12

I have a different problem that I don't think can be solved but it's better to ask before loosing all hope.

I currently run Crunchbang (Debian dist) and would like to install Windows 7 as well. However, my computer don't have a dvd-reader and all my usb-drives are too small.

Is my only solution to this problem to buy a larger usb-drive?

4
  • In the end, what did you do?
    – cdlvcdlv
    Aug 7, 2018 at 19:21
  • @cdlvcdlv now this was 6 years ago, I don't remember what I did in the end. Probably just got a bigger USB. But the answer below does sound like a solution in case you don't have access to a larger USB stick. Aug 8, 2018 at 9:35
  • I supposed you'd say something like that but I had to try... I have Endless OS right now and I cannot use apt commands. I tried several USB boot makers but my W7 DVD won't boot on UEFI when installed on USB (it stop with error about winload.efi and that). Well, thanks anyway.
    – cdlvcdlv
    Aug 8, 2018 at 10:49
  • "loose" is pronounced like "moose" - that's how you remember that "lose" is pronounced "looze" - you're welcome
    – NeilG
    Dec 23, 2022 at 2:20

6 Answers 6

15

Method 2016. First of all, you need to create a partition for Windows installation files. It should be 2gb bigger than Windows iso.

  • Install a tool, that help you install Windows directly from the hard drive:

    sudo add-apt-repository ppa:nilarimogard/webupd8
    sudo apt update
    sudo apt install winusb
    
  • Install a tool for work with NTFS:

    sudo apt-get install ntfs-3g
    
  • Format partition in NTFS:

    sudo mkfs.ntfs /dev/sdxx
    
  • Copy installation files to partition:

    sudo winusb --install iso_name /dev/sdxx
    
  • Reboot and you will be able to install Windows.

Update:

winusb is deprecated now, use woeusb instead. Type woeusb --help for more information.

6
  • Huh, not that I still have this problem, but this definitely sounds like the best solution! Thanks for answering! Sep 16, 2016 at 12:57
  • update woeusb: sudo woeusb -d ~/Downloads/filename.iso /dev/sdb
    – vuhung3990
    Feb 19, 2018 at 10:41
  • Any way to install woeusb on Endless OS? apt commands aren't available.
    – cdlvcdlv
    Aug 8, 2018 at 11:35
  • @cdlvcdlv you could always build it from source: github.com/slacka/WoeUSB#build-from-source Aug 8, 2018 at 14:12
  • @VictorBjelkholm Just to build dependencies you need apt-get, dpkg, etc: sudo apt-get install devscripts equivs gdebi-core. I'm not even sure you can use gcc.
    – cdlvcdlv
    Aug 8, 2018 at 18:47
4

If you're comfortable doing it, you might be able to create a small partition on your hard drive, extract the Windows ISO contents to it, then install it from there.

I found a thread about how to do it from within Windows, but it shouldn't be too hard to do it in Linux: http://www.neowin.net/forum/topic/1093625-trying-to-install-windows-8-consumer-preview-but-no-dvd-burner/ (though it doesn't look like they ever did figure out how to get it working, it looks like a good place to start)

But it would probably be easier just to purchase a bigger USB drive :)

2
  • Sounds like a possible solution to me. I will try something similar tomorrow. Thanks! Aug 4, 2012 at 22:07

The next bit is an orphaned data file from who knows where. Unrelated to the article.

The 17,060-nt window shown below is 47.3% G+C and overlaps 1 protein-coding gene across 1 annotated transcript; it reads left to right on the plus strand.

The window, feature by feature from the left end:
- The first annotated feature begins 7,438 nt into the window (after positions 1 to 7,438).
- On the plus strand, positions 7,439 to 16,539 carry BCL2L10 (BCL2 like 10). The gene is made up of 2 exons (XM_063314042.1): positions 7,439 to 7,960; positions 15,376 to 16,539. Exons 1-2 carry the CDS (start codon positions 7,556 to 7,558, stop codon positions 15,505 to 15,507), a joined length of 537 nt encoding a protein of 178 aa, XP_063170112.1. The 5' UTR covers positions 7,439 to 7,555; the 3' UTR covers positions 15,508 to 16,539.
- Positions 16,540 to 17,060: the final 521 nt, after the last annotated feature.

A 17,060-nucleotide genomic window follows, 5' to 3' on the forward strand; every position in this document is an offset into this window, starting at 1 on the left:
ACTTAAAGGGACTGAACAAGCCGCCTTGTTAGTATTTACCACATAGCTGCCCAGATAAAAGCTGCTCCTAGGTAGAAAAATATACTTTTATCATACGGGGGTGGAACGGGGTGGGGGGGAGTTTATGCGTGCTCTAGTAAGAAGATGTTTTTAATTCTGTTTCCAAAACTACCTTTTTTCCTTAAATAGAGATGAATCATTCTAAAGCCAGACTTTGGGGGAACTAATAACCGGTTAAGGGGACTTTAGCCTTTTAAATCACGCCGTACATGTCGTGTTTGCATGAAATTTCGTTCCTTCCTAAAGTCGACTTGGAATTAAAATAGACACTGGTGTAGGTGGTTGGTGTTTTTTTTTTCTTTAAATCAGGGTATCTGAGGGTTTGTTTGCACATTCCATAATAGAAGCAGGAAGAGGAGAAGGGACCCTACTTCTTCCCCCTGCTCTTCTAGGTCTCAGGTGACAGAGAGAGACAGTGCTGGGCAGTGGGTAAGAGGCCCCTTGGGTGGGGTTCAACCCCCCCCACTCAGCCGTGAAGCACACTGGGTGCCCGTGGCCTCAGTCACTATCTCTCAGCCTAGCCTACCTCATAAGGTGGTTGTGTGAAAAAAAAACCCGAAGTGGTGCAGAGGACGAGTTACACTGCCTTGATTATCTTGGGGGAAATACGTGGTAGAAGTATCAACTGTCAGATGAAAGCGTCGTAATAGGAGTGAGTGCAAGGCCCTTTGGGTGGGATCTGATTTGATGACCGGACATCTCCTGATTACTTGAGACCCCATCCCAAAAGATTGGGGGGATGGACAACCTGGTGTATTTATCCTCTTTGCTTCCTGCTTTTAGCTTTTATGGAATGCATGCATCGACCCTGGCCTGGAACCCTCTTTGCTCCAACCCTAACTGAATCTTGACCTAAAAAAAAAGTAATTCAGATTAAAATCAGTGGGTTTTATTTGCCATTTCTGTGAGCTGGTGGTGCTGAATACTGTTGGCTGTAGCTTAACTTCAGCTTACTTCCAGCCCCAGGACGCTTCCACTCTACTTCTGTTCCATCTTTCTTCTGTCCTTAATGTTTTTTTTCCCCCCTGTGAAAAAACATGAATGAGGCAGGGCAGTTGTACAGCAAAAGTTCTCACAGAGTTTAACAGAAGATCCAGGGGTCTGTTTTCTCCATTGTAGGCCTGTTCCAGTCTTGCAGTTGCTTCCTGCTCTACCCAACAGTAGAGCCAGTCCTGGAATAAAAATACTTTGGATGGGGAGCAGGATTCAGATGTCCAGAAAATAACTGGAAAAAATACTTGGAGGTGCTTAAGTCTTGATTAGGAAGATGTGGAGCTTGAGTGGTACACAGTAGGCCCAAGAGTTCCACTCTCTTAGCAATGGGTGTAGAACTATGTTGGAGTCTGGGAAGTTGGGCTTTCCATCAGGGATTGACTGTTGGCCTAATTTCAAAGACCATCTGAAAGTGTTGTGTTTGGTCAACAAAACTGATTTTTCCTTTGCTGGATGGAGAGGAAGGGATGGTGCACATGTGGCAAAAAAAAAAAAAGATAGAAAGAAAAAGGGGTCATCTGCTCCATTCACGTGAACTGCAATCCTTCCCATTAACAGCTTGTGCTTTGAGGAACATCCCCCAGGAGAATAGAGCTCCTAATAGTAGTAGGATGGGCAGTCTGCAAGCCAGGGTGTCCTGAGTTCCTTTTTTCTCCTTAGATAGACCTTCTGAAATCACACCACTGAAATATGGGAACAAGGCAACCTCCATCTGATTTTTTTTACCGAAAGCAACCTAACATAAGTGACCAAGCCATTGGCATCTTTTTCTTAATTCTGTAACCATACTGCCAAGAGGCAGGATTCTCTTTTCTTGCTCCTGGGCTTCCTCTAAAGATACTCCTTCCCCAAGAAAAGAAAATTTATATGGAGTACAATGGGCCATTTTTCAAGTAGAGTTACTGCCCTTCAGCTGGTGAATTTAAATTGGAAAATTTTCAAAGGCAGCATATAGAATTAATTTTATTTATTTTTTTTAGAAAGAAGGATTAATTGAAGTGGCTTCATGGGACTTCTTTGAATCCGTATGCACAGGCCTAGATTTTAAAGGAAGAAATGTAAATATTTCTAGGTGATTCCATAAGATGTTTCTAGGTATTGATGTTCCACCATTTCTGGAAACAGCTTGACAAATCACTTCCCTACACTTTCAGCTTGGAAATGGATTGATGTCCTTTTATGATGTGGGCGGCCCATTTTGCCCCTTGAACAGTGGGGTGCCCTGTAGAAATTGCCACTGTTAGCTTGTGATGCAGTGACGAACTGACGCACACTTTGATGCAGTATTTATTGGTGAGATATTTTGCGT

• This will probably work but take some fiddling :). Aug 5, 2012 at 3:41
4

If you are familiar with grub, try the first way.

Install with Windows PE

  1. Make a windows partition with NFS as filesystem, put your Windows Install Image there.
  2. Download an Windows PE image with virtual cd-rom software to some where your grub can access.
  3. Boot the Windows PE with grub, load your Windows Install Image and install it.
  4. Fix your grub.

Install with help of another computer

  1. Install windows on another computer
  2. Run C:\Windows\System32\sysprep.exe and reboot into a live linux
  3. Make a image of drive C with dd of some other tool on linux
  4. Restore the image to the active partition of your computer on your linux
  5. Update your grub.cfg to boot that partition, If you are using ubuntu, you can use sudo update-grub to update your grub.cfg automatically.
1

Another easy way to install Windows in Linux is to start a VM. You have to pass the installtion target device block (for example /dev/sda) to VM and of course the windows installer.

Here a simple script you can change to fit your purpose:

#!/bin/bash

function run_vm {

qemu-system-x86_64 \
-name windows-os-install \
-m 4G \
-no-reboot \
-cpu host \
-smp 12,sockets=1,cores=12,threads=1 \
-boot d \
-drive file=/dev/sda,media=disk,driver=raw \
-drive file=/home/<user>/documents/isos/Win10_1909_x64.iso,media=cdrom &

}

run_vm
wait

After installation (windows attempts a reboot, but due to no-reboot the VM does not reboot), you may now reboot to the real drive and continue the installation there.

0

You could do it via PXE booting, but that requires at least one other computer on your network. It would also take you several hours to set it up.

USB sticks are cheap; you should be able to get a 4GB or 8GB stick for just a few euros. Much cheaper than spending all your time trying to set up a PXE boot environment for a single installation.

1
  • Yeah, another computer is not a solution for me either. I know that usb sticks are cheap but I rather not buy something that I only use once. And also, almost no stores are open in Spain on sundays... Aug 4, 2012 at 19:43
0

You could always look at running windows 7 within a virtual machine. If you go that route it wouldn't take any additional hardware.

0

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